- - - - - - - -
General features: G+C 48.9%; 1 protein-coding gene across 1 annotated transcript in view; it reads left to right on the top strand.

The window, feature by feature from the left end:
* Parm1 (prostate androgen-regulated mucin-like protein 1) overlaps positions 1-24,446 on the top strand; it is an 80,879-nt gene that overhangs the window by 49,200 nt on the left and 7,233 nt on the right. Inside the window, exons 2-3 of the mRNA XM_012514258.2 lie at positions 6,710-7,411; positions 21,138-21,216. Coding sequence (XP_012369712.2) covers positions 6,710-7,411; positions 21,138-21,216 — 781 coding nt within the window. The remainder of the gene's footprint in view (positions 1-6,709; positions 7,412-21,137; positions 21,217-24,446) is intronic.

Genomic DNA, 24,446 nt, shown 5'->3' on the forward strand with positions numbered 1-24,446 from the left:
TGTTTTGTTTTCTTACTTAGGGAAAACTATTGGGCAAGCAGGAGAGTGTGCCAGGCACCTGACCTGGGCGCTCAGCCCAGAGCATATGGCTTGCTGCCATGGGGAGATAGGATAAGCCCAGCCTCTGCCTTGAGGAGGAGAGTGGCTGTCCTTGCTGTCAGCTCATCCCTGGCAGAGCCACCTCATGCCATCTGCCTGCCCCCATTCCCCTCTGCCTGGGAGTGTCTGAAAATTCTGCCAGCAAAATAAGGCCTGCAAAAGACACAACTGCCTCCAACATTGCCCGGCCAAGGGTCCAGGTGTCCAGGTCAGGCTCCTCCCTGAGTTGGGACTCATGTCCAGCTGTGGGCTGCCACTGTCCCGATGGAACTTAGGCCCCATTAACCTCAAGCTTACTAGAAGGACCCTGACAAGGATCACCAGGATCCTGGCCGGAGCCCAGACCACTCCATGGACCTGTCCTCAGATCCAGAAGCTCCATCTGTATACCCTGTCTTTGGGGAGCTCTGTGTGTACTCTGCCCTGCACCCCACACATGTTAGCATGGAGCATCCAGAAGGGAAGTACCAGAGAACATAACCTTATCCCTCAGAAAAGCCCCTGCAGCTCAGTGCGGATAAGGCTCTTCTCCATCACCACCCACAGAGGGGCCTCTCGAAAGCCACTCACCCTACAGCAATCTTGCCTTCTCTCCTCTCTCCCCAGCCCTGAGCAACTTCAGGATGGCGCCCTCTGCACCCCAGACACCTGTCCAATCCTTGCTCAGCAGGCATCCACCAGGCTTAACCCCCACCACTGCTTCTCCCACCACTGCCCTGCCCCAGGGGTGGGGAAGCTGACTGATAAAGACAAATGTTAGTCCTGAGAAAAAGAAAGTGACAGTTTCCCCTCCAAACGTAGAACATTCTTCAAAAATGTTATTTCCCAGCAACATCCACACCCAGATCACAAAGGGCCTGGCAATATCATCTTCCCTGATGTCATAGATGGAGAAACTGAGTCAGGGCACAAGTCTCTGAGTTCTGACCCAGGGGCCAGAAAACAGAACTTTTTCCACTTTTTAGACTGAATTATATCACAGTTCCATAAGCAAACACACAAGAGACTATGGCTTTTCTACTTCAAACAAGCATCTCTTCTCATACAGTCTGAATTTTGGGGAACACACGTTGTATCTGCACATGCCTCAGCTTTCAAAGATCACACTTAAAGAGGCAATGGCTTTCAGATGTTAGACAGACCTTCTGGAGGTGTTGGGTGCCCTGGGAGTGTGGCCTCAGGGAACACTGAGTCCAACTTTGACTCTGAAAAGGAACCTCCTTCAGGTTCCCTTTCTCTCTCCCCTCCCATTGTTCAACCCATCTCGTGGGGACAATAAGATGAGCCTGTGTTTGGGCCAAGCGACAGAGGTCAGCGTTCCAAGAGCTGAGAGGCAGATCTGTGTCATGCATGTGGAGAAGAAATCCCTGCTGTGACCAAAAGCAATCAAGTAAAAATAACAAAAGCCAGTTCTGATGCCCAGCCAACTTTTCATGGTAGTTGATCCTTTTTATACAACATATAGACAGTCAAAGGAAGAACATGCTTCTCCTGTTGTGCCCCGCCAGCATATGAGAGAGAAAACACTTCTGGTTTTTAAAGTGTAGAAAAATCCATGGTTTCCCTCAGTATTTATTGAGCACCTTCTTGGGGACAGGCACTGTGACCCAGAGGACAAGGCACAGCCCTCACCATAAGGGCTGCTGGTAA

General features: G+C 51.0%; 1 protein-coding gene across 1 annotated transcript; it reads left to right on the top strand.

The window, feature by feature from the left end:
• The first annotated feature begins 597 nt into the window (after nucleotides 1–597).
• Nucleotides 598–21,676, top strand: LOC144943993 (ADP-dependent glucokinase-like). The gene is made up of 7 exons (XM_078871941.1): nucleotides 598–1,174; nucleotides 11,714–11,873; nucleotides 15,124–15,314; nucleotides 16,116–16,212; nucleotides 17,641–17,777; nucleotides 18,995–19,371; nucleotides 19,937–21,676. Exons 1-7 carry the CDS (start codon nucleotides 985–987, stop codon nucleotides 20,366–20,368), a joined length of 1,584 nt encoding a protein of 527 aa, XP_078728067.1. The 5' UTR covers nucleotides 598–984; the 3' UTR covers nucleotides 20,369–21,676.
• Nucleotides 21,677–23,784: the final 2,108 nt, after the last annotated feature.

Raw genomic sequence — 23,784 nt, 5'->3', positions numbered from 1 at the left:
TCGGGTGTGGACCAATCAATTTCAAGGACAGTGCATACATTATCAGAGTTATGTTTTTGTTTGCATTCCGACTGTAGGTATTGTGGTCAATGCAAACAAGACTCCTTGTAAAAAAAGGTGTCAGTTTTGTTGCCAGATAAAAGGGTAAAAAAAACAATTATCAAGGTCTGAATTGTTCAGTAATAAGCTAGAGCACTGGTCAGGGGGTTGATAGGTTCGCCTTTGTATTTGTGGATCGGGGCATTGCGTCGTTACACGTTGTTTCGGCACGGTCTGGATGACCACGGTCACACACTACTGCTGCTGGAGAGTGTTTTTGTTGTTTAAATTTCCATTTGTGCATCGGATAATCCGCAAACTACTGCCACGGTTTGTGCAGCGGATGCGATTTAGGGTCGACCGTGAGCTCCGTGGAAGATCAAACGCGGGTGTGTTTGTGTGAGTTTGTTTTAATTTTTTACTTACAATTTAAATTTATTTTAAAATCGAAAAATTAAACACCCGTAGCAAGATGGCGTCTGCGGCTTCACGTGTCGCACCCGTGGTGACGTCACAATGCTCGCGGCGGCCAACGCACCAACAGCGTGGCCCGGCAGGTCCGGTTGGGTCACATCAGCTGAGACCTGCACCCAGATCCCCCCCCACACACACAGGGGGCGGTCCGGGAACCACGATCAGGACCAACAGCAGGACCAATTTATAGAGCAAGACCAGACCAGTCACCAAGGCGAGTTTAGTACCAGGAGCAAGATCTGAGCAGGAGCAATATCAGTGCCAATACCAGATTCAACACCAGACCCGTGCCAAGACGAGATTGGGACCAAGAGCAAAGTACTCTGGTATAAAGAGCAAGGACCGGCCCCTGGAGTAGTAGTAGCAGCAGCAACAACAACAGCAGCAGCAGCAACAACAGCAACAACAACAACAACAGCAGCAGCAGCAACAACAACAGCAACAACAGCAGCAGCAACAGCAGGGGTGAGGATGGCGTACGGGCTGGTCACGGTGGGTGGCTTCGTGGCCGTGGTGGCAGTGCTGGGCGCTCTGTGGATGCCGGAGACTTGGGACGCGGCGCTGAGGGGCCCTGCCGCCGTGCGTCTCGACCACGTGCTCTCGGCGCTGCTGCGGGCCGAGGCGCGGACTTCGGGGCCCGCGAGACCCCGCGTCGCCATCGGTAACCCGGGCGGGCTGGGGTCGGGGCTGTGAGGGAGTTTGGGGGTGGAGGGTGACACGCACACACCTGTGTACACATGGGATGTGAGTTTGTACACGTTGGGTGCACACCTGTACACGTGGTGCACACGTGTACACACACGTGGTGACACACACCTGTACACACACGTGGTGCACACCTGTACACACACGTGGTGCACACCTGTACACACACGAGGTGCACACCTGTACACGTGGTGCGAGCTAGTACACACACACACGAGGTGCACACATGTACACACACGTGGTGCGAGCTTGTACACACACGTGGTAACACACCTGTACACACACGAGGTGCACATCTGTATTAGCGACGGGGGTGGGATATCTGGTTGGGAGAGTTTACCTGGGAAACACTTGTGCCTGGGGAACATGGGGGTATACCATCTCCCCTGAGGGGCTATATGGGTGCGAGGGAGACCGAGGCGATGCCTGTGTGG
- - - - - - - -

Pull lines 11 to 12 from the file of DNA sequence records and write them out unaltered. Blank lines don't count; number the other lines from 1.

Raw genomic sequence — 23,784 nt, 5'->3', positions numbered from 1 at the left:
TCGGGTGTGGACCAATCAATTTCAAGGACAGTGCATACATTATCAGAGTTATGTTTTTGTTTGCATTCCGACTGTAGGTATTGTGGTCAATGCAAACAAGACTCCTTGTAAAAAAAGGTGTCAGTTTTGTTGCCAGATAAAAGGGTAAAAAAAACAATTATCAAGGTCTGAATTGTTCAGTAATAAGCTAGAGCACTGGTCAGGGGGTTGATAGGTTCGCCTTTGTATTTGTGGATCGGGGCATTGCGTCGTTACACGTTGTTTCGGCACGGTCTGGATGACCACGGTCACACACTACTGCTGCTGGAGAGTGTTTTTGTTGTTTAAATTTCCATTTGTGCATCGGATAATCCGCAAACTACTGCCACGGTTTGTGCAGCGGATGCGATTTAGGGTCGACCGTGAGCTCCGTGGAAGATCAAACGCGGGTGTGTTTGTGTGAGTTTGTTTTAATTTTTTACTTACAATTTAAATTTATTTTAAAATCGAAAAATTAAACACCCGTAGCAAGATGGCGTCTGCGGCTTCACGTGTCGCACCCGTGGTGACGTCACAATGCTCGCGGCGGCCAACGCACCAACAGCGTGGCCCGGCAGGTCCGGTTGGGTCACATCAGCTGAGACCTGCACCCAGATCCCCCCCCACACACACAGGGGGCGGTCCGGGAACCACGATCAGGACCAACAGCAGGACCAATTTATAGAGCAAGACCAGACCAGTCACCAAGGCGAGTTTAGTACCAGGAGCAAGATCTGAGCAGGAGCAATATCAGTGCCAATACCAGATTCAACACCAGACCCGTGCCAAGACGAGATTGGGACCAAGAGCAAAGTACTCTGGTATAAAGAGCAAGGACCGGCCCCTGGAGTAGTAGTAGCAGCAGCAACAACAACAGCAGCAGCAGCAACAACAGCAACAACAACAACAACAGCAGCAGCAGCAACAACAACAGCAACAACAGCAGCAGCAACAGCAGGGGTGAGGATGGCGTACGGGCTGGTCACGGTGGGTGGCTTCGTGGCCGTGGTGGCAGTGCTGGGCGCTCTGTGGATGCCGGAGACTTGGGACGCGGCGCTGAGGGGCCCTGCCGCCGTGCGTCTCGACCACGTGCTCTCGGCGCTGCTGCGGGCCGAGGCGCGGACTTCGGGGCCCGCGAGACCCCGCGTCGCCATCGGTAACCCGGGCGGGCTGGGGTCGGGGCTGTGAGGGAGTTTGGGGGTGGAGGGTGACACGCACACACCTGTGTACACATGGGATGTGAGTTTGTACACGTTGGGTGCACACCTGTACACGTGGTGCACACGTGTACACACACGTGGTGACACACACCTGTACACACACGTGGTGCACACCTGTACACACACGTGGTGCACACCTGTACACACACGAGGTGCACACCTGTACACGTGGTGCGAGCTAGTACACACACACACGAGGTGCACACATGTACACACACGTGGTGCGAGCTTGTACACACACGTGGTAACACACCTGTACACACACGAGGTGCACATCTGTATTAGCGACGGGGGTGGGATATCTGGTTGGGAGAGTTTACCTGGGAAACACTTGTGCCTGGGGAACATGGGGGTATACCATCTCCCCTGAGGGGCTATATGGGTGCGAGGGAGACCGAGGCGATGCCTGTGTGG